The scourge that is heroin has struck down another young New Milford resident.

A police investigation into the death of Christopher DeFino, 25, of New Milford, has led to the arrest of Ryan Jordan, 27, on drug sale charges.

Jordan, who lives on Pumpkin Hill Road in New Milford, is being held on $350,000 court set bond following his, July 10 arraignment at Superior Court in Bantam.

He was arrested July 9 on charges of sale of narcotic substance/ non-dependent, and conspiracy to commit the sale of narcotic substance.

DeFino was found dead on the morning of June 22 in his bedroom by his mother, Terri-Lynne DeFino.

Investigating detectives from the New Milford Police Department observed a small puncture wound in DeFino’s inner right bicep area, two pieces of torn wax paper folds on the floor below his body and a bottle cap containing a cotton swab and possible syringe cap, according to the arrest warrant affidavit.

It was determined DeFino died from a heroin overdose, based on Detective Robert Guilbeault’s experience investigating several confirmed heroin/narcotic overdoses, and given the items found in DeFino’s bedroom and “foam-like secretions from his mouth,” the affidavit reads.

Wrappers subsequently found in the room had “a brown powder substance consistent with heroin” and the brand name “Horse Bite” stamped in black, according to the


The office of the state’s chief medical examiner reported Monday it has not yet determined the cause of DeFino’s death. It takes six to eight weeks from the time of autopsy for a toxicology determination.

Terri-Lynne DeFino said her son suffered from depression brought on by a serious injury he incurred when he was 15 that had left him with chronic pain.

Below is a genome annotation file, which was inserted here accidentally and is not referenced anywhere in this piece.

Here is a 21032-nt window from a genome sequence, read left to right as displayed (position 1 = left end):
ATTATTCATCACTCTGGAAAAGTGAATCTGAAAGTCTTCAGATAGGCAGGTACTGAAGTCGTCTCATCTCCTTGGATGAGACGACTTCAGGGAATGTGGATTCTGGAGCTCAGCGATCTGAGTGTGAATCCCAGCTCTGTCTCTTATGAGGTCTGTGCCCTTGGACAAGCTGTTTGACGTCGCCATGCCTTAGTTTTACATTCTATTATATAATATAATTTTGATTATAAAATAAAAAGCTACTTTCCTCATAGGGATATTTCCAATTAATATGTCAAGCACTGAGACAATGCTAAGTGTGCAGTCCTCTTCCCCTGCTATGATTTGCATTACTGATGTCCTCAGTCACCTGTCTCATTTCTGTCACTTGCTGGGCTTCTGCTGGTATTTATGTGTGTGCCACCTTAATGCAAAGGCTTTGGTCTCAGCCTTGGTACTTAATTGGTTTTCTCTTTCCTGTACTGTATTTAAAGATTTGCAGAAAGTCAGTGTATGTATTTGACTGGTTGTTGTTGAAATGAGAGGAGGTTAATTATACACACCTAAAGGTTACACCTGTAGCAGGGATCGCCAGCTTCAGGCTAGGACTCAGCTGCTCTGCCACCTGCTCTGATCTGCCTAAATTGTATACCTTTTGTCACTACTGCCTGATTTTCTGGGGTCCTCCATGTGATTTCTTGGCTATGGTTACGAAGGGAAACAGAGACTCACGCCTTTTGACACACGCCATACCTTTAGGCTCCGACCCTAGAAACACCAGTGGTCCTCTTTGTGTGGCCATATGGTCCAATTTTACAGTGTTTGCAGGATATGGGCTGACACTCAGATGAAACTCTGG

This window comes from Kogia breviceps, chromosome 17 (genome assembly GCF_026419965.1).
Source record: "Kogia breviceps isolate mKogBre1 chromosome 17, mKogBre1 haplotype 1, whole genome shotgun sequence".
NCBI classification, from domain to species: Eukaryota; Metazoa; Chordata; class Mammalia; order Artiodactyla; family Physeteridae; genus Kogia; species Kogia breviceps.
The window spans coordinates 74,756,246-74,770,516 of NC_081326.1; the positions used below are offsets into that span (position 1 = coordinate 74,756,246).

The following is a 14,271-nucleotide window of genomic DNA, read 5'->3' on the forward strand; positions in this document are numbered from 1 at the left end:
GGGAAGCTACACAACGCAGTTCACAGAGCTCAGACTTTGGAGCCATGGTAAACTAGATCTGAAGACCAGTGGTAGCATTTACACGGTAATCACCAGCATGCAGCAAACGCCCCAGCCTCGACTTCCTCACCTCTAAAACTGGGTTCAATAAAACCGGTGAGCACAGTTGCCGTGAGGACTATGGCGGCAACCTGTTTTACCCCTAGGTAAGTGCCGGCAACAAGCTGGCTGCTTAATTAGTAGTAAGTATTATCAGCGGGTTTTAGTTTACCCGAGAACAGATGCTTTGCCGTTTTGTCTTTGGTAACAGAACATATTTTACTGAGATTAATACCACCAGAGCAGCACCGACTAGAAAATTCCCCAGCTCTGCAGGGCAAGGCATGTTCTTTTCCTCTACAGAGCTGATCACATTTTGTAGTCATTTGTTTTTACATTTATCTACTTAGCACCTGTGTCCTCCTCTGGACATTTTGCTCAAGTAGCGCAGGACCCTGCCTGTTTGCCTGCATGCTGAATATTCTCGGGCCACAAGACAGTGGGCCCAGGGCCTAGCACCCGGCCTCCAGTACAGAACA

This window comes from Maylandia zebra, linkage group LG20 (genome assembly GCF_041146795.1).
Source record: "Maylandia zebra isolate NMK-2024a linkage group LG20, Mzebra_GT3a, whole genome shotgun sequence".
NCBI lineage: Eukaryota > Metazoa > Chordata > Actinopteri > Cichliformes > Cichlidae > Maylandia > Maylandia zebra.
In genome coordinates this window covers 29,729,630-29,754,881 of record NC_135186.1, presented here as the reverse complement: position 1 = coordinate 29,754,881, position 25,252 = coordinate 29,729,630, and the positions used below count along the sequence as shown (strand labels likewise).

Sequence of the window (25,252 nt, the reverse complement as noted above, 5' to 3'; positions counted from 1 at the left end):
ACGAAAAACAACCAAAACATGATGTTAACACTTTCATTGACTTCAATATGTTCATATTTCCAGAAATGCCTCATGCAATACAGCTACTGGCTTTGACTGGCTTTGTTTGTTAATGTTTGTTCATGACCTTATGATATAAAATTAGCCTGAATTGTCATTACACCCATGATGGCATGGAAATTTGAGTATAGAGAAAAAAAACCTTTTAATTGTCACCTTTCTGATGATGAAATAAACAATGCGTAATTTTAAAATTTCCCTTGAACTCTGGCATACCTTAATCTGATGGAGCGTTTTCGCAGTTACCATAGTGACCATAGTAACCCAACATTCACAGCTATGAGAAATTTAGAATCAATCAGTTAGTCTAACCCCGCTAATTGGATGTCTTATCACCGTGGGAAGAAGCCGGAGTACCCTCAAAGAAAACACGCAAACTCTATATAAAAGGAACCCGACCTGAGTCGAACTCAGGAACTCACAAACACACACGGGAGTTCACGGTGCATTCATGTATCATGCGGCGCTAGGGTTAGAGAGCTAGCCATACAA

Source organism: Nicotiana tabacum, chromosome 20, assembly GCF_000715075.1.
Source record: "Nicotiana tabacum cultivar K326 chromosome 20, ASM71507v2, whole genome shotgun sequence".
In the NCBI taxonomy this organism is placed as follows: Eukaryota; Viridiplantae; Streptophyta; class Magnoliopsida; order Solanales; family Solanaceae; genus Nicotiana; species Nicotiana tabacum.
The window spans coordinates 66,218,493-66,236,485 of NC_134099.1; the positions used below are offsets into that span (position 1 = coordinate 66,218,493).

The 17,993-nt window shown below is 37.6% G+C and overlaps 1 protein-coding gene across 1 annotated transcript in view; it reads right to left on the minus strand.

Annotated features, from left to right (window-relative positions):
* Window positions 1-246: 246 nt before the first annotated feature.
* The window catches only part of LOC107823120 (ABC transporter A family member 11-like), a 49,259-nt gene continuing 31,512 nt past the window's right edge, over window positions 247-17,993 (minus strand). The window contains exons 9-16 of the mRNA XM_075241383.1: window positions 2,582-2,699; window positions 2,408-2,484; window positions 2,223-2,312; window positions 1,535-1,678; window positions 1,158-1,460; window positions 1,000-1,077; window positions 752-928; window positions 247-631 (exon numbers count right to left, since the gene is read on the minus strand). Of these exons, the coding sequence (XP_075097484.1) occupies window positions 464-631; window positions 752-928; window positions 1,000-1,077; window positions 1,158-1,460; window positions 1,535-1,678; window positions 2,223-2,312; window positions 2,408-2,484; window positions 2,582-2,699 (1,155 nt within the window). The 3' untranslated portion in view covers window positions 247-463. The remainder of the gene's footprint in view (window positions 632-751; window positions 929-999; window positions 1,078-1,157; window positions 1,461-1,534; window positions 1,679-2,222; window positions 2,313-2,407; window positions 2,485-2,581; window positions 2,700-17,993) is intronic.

DeFino had been “clean” from drug use for three years, she said. However, recently he had returned home when his depression worsened.

“Addiction is a symptom of being desperate to turn everything off,” his mother said Monday. “My son was a wonderful guy, but depression sucked him in.”

Text messages on Christopher DeFino’s and Jordan’s cellphones and the testimony of Jared Beatty, a mutual acquaintance of DeFino’s and Jordan’s, led to Jordan’s arrest.

Jordan is accused of selling the heroin to DeFino.

According to court documents, Beatty and Jordan visited DeFino at his parents’ house the evening of June 21. At that time, Jordan sold DeFino three bags of heroin; he had sold DeFino one bag of heroin earlier in the day.

“This kid who brought it (heroin) into my house was someone I thought I knew and loved,” Terri-Lynne DeFino said.

Jordan is not the first man to be accused of heroin sale in the death of a New Milford resident.

In April, a Hopewell Junction, N.Y., man, Dennis Sica, pleaded guilty to one count of conspiracy to distribute heroin and fentanyl in U.S. District Court in White Plains, N.Y.

Prosecutors said Sica and others had sold the potent heroin brand named “Breaking Bad” to Laura Brown, 35, of New Milford, and two other people, that led to their deaths.